2
votes
1answer
55 views

Why does iron consume more energy in the fusion process than it produces?

I understand that once a star starts fusing iron, it's doomed to collapse because iron fusion requires more energy than it releases in the process, allowing the opposing gravity of the star to cause ...
1
vote
2answers
99 views

Is there enough hydrogen left after a star dies so another star will have enough to light up?

A star consumes quite a lot of hydrogen in its life, and is pretty much "vacuuming" everything in its vicinity. After it dies (eventually by supernova which will spread all its composition over light ...
3
votes
1answer
85 views

Sun from SuperNova

I have read that our sun was created from older star(s) which had exploded in a supernova. If all the matter is travelling away from the central point of explosion, how does it coalesce back into a ...
1
vote
1answer
51 views

“Chain reaction” supernovae?

I know not all stars can "go nova", and that of those that do there are different types of novae, among which are some that aren't even explosions (at least not as we think of them), and that even the ...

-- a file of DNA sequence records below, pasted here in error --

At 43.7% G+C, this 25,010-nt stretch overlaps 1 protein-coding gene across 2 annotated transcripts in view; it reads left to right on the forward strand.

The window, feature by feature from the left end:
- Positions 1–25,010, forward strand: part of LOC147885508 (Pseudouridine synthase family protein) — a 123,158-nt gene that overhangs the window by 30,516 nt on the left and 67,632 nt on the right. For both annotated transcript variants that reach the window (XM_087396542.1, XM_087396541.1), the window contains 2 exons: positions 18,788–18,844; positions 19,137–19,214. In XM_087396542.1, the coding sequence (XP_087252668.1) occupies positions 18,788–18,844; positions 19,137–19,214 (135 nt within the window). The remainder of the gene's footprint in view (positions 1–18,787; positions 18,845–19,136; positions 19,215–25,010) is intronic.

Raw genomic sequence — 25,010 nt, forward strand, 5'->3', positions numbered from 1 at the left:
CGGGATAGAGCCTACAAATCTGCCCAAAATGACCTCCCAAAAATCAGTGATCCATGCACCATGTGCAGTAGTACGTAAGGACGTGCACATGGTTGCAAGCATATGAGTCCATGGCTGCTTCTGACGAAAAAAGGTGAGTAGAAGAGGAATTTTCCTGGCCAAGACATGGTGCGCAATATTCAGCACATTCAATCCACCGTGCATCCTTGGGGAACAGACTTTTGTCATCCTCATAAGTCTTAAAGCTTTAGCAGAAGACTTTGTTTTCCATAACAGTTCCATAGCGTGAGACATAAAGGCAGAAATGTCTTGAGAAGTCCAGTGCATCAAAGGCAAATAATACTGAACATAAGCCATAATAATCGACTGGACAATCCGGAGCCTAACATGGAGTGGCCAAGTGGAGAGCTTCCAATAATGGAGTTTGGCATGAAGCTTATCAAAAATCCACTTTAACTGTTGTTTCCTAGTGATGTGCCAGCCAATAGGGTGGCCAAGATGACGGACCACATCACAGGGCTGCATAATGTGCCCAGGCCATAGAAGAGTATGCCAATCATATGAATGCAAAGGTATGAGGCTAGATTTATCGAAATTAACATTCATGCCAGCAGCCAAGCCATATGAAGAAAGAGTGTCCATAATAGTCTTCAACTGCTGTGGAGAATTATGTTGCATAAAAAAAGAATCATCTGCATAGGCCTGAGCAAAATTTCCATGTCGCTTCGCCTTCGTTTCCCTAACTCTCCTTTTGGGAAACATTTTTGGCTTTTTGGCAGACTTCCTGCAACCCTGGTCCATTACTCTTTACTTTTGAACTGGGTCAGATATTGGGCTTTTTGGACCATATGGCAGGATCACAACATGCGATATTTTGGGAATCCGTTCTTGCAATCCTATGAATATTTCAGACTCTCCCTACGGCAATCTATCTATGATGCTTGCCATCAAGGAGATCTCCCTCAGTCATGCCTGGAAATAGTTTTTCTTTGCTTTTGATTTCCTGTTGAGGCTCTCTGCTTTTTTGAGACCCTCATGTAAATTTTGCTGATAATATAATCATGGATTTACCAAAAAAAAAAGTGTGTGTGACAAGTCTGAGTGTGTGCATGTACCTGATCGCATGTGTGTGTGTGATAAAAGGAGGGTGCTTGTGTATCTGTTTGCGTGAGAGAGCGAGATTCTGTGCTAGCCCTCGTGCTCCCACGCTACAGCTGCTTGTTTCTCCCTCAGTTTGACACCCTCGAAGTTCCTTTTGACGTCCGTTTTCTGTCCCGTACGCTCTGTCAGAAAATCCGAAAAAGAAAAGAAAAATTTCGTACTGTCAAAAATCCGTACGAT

1
vote
1answer
67 views

Average rate of supernova x number of stars

If we would take the average number of supernovae per year and multiply that by the number of stars, could we figure out how many years it will be before all stars are gone?
6
votes
1answer
87 views

What is a hypernova and have we observed any?

Inspired by the question "What does it mean for a star to go nova or supernova? Can I safely observe these?", I am curious about what hypernovas are? Have we observed any occurring, or the at least ...
13
votes
1answer
311 views

What does it mean for a star to go nova or supernova? Can I safely observe these?

What does it mean for a star when people say it goes 'nova' or super nova, what are the differences? More importantly, can I safely observe these with an amateur telescope? I imagine they would be ...